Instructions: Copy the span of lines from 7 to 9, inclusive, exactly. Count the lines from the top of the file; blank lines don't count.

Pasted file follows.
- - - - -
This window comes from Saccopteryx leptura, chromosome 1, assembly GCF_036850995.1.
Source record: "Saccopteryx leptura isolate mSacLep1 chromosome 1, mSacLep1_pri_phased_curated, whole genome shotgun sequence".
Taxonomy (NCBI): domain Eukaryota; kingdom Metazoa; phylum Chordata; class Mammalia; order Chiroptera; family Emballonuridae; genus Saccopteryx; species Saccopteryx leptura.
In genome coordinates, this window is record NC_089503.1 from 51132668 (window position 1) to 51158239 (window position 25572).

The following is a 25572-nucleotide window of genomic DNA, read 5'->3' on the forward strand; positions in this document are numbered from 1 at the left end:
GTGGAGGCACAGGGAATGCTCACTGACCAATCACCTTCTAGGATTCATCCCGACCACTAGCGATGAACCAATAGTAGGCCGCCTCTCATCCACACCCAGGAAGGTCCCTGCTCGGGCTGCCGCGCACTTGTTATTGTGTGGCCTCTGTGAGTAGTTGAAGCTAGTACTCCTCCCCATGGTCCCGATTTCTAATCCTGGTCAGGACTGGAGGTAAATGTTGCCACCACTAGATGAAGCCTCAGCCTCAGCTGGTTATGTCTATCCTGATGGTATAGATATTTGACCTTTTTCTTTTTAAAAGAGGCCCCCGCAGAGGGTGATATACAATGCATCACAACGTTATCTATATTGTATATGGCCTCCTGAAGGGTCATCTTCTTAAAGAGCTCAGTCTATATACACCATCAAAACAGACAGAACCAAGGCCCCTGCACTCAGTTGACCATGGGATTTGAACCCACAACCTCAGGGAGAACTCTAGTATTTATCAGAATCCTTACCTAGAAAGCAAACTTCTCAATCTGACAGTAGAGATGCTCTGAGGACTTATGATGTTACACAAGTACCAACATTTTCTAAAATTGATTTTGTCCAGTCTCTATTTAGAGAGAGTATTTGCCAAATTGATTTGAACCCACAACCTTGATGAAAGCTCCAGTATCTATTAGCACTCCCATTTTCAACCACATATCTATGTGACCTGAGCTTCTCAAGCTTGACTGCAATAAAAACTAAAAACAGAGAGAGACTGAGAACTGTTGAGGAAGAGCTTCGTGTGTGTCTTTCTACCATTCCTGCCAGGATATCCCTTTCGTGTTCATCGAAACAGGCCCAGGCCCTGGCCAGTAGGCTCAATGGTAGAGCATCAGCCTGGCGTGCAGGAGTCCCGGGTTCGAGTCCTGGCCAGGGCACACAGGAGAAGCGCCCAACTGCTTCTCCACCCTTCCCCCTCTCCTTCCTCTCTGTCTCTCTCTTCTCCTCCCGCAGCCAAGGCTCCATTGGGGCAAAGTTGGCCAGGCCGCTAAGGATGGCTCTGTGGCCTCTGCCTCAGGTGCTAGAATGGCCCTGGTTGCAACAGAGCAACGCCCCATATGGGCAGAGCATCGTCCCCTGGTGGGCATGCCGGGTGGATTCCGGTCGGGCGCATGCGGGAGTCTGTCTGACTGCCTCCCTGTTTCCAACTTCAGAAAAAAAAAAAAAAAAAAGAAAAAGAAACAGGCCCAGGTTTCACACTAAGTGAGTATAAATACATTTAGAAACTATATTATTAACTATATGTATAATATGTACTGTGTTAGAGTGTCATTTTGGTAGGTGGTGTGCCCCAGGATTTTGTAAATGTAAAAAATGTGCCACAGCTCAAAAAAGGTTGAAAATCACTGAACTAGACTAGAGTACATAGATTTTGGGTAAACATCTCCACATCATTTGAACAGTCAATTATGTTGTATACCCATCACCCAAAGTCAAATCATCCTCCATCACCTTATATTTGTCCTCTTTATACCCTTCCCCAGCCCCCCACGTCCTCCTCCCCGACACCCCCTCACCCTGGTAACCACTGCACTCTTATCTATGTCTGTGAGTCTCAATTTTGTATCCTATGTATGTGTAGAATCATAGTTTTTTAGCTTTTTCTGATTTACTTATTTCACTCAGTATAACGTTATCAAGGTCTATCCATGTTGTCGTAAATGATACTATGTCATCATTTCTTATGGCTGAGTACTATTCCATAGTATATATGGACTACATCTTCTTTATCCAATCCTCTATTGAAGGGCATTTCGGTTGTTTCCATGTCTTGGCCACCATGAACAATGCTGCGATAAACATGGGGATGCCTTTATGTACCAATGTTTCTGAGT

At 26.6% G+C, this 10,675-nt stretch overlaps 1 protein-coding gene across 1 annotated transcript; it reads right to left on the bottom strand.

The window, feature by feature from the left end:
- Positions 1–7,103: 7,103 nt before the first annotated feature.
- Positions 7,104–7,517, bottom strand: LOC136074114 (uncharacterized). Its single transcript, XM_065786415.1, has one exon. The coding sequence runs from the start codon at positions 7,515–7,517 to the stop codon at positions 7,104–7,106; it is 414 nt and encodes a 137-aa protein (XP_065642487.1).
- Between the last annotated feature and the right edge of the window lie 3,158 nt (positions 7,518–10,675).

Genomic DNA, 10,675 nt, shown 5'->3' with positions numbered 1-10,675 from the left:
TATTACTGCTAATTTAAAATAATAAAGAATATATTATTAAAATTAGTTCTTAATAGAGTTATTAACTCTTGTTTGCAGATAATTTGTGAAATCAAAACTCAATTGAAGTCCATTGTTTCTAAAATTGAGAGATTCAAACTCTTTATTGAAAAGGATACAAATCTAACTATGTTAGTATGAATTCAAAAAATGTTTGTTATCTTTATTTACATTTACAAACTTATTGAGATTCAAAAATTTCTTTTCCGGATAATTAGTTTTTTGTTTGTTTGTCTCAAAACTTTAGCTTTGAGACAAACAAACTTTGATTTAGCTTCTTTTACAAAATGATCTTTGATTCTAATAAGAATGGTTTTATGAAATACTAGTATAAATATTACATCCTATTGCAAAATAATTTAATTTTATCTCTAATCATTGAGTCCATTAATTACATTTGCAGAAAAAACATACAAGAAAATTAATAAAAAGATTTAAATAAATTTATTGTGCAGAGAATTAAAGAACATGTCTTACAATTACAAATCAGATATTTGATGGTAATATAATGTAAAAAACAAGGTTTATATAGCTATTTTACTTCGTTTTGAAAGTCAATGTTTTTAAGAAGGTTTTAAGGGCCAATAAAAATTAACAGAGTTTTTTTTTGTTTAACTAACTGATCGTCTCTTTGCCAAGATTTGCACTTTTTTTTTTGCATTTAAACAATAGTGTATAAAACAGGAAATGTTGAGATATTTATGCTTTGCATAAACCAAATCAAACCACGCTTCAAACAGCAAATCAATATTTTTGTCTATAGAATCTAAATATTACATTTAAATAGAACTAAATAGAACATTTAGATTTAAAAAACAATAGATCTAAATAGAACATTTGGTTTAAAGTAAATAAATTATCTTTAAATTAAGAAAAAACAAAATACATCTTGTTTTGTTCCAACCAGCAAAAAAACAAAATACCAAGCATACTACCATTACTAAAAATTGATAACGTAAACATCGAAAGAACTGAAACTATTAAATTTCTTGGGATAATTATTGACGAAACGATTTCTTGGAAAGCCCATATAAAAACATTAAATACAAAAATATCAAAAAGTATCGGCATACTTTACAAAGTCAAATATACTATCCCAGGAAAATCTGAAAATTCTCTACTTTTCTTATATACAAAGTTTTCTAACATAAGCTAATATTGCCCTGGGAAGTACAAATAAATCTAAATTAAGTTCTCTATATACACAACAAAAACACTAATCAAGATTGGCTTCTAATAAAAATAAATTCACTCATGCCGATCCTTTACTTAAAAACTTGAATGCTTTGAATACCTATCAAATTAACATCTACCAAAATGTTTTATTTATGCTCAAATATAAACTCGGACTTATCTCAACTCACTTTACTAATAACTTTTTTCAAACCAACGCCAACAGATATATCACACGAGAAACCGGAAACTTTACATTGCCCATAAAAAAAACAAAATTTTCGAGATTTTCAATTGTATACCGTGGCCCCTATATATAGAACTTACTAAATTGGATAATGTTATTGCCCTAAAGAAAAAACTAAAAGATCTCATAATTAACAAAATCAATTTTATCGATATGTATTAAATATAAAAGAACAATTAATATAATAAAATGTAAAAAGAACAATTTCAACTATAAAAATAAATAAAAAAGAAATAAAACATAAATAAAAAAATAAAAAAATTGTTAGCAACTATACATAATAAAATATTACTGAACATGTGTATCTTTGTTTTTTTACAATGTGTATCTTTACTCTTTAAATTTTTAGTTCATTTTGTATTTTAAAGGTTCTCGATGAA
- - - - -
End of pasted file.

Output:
At 26.6% G+C, this 10,675-nt stretch overlaps 1 protein-coding gene across 1 annotated transcript; it reads right to left on the bottom strand.

The window, feature by feature from the left end:
- Positions 1–7,103: 7,103 nt before the first annotated feature.